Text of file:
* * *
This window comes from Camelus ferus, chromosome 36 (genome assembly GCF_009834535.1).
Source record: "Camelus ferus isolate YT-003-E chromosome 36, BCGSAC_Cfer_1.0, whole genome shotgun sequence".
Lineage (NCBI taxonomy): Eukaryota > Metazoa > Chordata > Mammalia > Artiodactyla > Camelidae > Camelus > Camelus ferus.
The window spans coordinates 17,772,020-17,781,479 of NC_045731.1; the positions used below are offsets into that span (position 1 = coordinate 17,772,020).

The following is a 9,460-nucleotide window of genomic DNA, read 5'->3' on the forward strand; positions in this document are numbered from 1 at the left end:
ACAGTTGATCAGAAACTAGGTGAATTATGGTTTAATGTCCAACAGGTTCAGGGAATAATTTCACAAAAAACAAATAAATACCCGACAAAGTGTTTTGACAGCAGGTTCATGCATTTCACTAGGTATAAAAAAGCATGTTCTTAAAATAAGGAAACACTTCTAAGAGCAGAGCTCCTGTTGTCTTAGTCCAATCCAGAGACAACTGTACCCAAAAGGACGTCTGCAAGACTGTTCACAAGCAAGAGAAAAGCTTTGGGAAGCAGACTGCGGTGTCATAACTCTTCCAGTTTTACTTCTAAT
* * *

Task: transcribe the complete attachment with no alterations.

This window comes from Camelus ferus, chromosome 36 (genome assembly GCF_009834535.1).
Source record: "Camelus ferus isolate YT-003-E chromosome 36, BCGSAC_Cfer_1.0, whole genome shotgun sequence".
Lineage (NCBI taxonomy): Eukaryota > Metazoa > Chordata > Mammalia > Artiodactyla > Camelidae > Camelus > Camelus ferus.
The window spans coordinates 17,772,020-17,781,479 of NC_045731.1; the positions used below are offsets into that span (position 1 = coordinate 17,772,020).

The following is a 9,460-nucleotide window of genomic DNA, read 5'->3' on the forward strand; positions in this document are numbered from 1 at the left end:
ACAGTTGATCAGAAACTAGGTGAATTATGGTTTAATGTCCAACAGGTTCAGGGAATAATTTCACAAAAAACAAATAAATACCCGACAAAGTGTTTTGACAGCAGGTTCATGCATTTCACTAGGTATAAAAAAGCATGTTCTTAAAATAAGGAAACACTTCTAAGAGCAGAGCTCCTGTTGTCTTAGTCCAATCCAGAGACAACTGTACCCAAAAGGACGTCTGCAAGACTGTTCACAAGCAAGAGAAAAGCTTTGGGAAGCAGACTGCGGTGTCATAACTCTTCCAGTTTTACTTCTAAT